This is the second year that I've made gingerbread cookies THAT ARE ALSO TYPE SPECIMENS. Last year I did numerals, and this year I decided to do two phrases - "Naughty & Nice" and "Santa Snacks"! I also tried royal icing, which tastes insane!? Did everyone know that!? Tart and sweet and all delicious. Also because I am who I am I ate a few too many glyphs to capture all the phrases at once! This was super fun and festive! Thanks as always to Victoria Rushton and her article on Alphabettes!
I was so pumped to tackle my first ever commissioned sign paintings! Diamond and Neil were so delightful to work with. I started with Neil's initial design for the event and developed a funky fresh flared serif finished off with some iridescent medium. Shout out in particular for indulging me with a fun photo shoot! Can't wait to see these in action. Lots of love to the happy couple, it was an honor to be a part of your next step!
AIGA South Carolina: Charleston asked me to create the identity design of a new event called Design Graveyard. It was an incredible night and I got to collaborate with so many talented local people on everything from illustration to event design. One of my favorite parts was creating a custom display face that we were able to use on all the collateral. Although it can seem daunting to design a custom typeface in a little less than a month, the benefit of working with fellow designers is that not having time for kerning and spacing is actually ok because all your collaborators can do that for you as needed! (Eternal apologies to the type design gods because yes, spacing especially should be designed in tandem with letterforms but RULES ARE MEANT TO BE BROKEN).
By the time I had created all the letters we needed for signs, etc. I realized that I was more than halfway through the whole alphabet and just went for it! Luckily I have another year to scheme additional display weights like fancy highlights and drop shadows! (and yes, of course, actually kern the damn thing). Given the Dia De Los Muertos theme I began by researching painted letters, looking especially for *actual* signs since there are already so many excellent sign painting inspired typefaces out there. I came across this image on Pinterest (if you know the original artist/ source please let me know), and used that as a jumping off point for painting my own letters. Specifically I was really drawn to the entry strokes, the form of the /A, and the wavy stroke for the top of the /E.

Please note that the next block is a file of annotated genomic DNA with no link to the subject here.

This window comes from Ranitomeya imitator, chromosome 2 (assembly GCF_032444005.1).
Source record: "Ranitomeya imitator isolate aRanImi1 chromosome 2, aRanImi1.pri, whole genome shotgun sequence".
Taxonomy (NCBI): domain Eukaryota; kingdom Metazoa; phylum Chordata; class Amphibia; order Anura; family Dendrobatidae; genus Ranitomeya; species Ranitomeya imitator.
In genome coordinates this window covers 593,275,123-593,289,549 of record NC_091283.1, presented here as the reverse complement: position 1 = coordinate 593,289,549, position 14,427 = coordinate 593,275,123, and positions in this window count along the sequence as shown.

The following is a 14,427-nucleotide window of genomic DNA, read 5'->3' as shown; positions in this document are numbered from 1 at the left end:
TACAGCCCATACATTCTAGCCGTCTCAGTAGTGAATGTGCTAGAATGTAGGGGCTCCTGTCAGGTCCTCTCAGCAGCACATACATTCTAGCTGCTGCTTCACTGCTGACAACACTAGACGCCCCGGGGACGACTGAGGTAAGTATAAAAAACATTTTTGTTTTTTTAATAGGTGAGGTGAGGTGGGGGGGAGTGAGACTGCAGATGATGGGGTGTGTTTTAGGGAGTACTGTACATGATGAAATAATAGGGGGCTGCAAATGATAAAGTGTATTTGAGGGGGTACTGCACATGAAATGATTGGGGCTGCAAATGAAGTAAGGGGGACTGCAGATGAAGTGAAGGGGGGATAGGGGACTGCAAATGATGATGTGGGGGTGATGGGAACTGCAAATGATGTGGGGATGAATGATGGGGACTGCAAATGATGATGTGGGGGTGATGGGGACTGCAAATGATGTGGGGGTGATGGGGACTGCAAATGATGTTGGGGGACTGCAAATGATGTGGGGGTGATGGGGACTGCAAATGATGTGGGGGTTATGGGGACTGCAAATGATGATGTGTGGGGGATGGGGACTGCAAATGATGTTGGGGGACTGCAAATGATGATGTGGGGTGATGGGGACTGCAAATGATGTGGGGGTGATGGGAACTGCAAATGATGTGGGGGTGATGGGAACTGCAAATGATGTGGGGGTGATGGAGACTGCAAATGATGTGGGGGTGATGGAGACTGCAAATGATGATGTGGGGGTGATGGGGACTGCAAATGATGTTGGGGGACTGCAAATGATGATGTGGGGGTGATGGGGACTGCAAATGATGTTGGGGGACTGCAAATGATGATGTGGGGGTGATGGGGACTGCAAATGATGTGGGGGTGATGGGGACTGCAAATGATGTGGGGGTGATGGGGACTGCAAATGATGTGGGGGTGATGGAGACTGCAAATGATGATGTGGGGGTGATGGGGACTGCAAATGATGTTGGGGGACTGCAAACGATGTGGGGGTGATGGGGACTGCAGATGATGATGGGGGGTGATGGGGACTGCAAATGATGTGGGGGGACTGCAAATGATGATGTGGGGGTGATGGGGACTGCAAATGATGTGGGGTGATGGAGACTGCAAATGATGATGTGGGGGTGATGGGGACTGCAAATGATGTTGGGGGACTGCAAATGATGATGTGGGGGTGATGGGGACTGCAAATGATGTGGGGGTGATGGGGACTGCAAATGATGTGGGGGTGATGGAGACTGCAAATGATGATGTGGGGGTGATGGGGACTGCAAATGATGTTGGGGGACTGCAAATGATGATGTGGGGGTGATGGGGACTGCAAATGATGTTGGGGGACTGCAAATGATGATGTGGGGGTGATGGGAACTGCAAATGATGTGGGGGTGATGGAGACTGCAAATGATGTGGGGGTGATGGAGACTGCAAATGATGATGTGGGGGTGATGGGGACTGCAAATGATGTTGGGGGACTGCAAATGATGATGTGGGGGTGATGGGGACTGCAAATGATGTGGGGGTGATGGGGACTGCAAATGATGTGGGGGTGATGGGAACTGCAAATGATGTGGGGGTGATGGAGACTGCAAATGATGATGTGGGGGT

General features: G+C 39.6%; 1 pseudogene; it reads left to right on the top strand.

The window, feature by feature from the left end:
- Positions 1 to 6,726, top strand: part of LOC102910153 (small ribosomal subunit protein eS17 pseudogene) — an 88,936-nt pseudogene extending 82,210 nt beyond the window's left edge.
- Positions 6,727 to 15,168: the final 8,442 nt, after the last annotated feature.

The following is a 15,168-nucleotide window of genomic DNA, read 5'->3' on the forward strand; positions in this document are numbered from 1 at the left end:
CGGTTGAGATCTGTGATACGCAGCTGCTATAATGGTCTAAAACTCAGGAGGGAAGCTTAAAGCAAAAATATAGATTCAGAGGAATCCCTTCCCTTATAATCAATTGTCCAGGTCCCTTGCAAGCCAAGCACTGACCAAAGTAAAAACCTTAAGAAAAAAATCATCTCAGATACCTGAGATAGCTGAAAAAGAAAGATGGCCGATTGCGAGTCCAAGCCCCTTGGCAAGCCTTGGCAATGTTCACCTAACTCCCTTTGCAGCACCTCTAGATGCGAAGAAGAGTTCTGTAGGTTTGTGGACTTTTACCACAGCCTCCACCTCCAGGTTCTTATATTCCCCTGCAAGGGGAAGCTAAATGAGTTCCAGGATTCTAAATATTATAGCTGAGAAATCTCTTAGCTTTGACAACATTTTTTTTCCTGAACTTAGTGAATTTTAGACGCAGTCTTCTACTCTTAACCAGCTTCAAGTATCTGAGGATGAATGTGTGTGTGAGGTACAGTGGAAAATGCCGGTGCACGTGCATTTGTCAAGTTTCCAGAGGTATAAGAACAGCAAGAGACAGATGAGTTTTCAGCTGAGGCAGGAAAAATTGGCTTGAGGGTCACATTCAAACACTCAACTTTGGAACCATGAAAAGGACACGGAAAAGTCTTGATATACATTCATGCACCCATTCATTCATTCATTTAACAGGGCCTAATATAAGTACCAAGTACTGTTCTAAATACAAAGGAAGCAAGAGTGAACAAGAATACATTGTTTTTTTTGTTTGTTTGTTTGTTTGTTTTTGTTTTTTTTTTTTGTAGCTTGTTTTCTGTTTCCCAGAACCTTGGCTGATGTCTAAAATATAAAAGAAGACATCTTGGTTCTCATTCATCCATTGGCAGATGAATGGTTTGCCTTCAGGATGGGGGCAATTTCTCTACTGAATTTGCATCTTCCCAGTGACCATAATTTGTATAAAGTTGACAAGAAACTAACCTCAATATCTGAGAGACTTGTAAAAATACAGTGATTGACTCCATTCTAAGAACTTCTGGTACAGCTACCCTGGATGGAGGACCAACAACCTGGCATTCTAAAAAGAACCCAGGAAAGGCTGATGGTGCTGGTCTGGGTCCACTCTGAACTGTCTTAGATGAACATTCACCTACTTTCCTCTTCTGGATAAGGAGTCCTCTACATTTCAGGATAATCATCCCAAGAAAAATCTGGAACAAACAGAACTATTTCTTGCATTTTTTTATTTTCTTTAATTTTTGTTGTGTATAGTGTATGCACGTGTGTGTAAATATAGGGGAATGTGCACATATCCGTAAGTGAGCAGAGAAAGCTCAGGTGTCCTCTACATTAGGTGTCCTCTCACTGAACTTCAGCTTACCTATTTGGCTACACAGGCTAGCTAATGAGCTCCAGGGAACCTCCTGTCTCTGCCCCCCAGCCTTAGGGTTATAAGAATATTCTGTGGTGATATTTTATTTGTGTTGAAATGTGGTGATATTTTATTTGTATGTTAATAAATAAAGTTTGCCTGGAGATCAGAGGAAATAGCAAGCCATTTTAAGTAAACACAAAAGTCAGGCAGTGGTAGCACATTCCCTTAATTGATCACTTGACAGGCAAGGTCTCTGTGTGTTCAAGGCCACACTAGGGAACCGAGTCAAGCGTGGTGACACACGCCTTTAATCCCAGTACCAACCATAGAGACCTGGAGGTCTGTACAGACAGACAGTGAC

So these rough brush experiments are... let's generously say not that great. But for this particular project, they don't need to be. What I was really exploring is how letterforms are made using the brush strokes I was drawn to in that initial example. As you can see, I added a bit more fluidity to the stroke (compare the /N, for example), and made my letters much wider. This exploration was really important in informing how I construct my vector letterforms without them feeling computer generated. After this it was on to my favorite part: hours and hours of moving point and beziers around on screen :)
Last night I had the amazing fortune of participating in Charleston's Creative Jam with the awesome illustrator/ designer Anna Gloth!
A little background on Creative Jam: it's an event series hosted by Adobe in which teams of 2 (or even people by themselves!) design live for 3 hours based on a theme and compete in a few categories, local creatives give talks about their process, and everyone has a good time! There was food, drinks, SWAG! It was awesome. The speakers - Amy Pastre and Courtney Rowson of SDCO Partners, Tami Boyce, and Marcus Amaker were all so unique and engaging in their own ways. The structure of the event also meant that we got to sit back, relax, and watch them speak before presenting our work! We competed in the graphic design category and our theme was Balance.
Our overall concept was exploring work/life balance, and also the balance between our skills as a type designer (myself) and an illustrator (Anna). We created a composition that merged all of those ideas through fun, bright colors and playful textures.
Using Adobe Capture, RoboFont, and my trusty light table we also were able to create a complete typeface that used all of the shapes we created!
It's been a crazy exciting summer. I illustrated an animation for the first time, followed quickly by doing some illustration work on a second animation! Another project in the works is a Charleston postcard set, which was a delight to do research for and gather inspiration.
Thanks to the power of the internet - and a few Google and Pinterest searches - I came across these incredible postcards from The Boston Public Library. Most of these are listed as being created between 1930 - 1945 but some remind me of 1990s Microsoft Word Art (not even in an insulting way!)
It goes to show that even though a lot has changed, good design is timeless :) I can only hope to emulate the charm of these postcards!